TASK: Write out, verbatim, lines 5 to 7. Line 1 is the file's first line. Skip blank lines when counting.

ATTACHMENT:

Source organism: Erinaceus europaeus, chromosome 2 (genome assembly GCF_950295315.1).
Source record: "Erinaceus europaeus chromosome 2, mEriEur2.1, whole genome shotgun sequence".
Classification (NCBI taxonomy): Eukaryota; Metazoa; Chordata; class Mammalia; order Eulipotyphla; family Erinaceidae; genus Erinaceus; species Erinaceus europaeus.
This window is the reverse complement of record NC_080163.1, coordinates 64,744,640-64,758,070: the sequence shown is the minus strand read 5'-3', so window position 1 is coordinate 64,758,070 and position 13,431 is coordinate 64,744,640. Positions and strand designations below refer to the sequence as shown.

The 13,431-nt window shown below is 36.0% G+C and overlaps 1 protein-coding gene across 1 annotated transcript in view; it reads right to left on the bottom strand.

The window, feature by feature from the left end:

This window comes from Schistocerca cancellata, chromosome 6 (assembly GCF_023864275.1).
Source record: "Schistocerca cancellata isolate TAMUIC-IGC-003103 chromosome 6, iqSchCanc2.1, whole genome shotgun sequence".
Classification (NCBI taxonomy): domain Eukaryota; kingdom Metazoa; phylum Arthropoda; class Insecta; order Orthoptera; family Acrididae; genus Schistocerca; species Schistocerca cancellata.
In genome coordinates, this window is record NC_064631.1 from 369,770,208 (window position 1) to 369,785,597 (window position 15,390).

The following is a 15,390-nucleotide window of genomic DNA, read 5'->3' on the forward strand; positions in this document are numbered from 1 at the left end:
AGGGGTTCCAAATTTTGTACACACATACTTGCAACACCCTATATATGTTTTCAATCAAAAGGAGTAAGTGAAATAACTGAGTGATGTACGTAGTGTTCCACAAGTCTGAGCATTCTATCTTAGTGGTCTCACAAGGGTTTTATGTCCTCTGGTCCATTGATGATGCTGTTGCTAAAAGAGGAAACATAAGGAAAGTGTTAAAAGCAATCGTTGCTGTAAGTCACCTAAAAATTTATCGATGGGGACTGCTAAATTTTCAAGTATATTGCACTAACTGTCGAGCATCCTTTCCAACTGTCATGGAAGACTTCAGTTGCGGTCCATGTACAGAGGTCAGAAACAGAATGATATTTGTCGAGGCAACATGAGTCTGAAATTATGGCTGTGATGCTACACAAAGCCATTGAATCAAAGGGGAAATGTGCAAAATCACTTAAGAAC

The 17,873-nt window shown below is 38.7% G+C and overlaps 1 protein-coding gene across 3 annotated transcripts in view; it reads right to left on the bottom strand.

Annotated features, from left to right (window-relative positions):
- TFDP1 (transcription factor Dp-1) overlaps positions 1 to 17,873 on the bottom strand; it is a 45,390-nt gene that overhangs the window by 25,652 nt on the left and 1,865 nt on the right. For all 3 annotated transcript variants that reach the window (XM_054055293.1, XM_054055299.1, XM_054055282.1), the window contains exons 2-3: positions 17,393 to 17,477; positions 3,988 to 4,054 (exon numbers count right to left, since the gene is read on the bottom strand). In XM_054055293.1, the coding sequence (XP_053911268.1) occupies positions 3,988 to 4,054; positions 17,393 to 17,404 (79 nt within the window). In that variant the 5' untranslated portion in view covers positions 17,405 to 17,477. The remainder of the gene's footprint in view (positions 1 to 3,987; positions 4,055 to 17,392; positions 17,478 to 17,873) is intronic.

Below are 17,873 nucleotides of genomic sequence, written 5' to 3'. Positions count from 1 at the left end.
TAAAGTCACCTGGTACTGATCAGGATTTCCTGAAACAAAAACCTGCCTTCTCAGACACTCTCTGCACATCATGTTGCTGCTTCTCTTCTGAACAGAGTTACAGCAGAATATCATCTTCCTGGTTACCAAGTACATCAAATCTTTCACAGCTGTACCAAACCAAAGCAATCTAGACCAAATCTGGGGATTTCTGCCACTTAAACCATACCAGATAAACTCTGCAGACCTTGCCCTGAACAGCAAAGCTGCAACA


The 13,431-nt window shown below is 36.0% G+C and overlaps 1 protein-coding gene across 1 annotated transcript in view; it reads right to left on the bottom strand.

The window, feature by feature from the left end:

This window comes from Schistocerca cancellata, chromosome 6 (assembly GCF_023864275.1).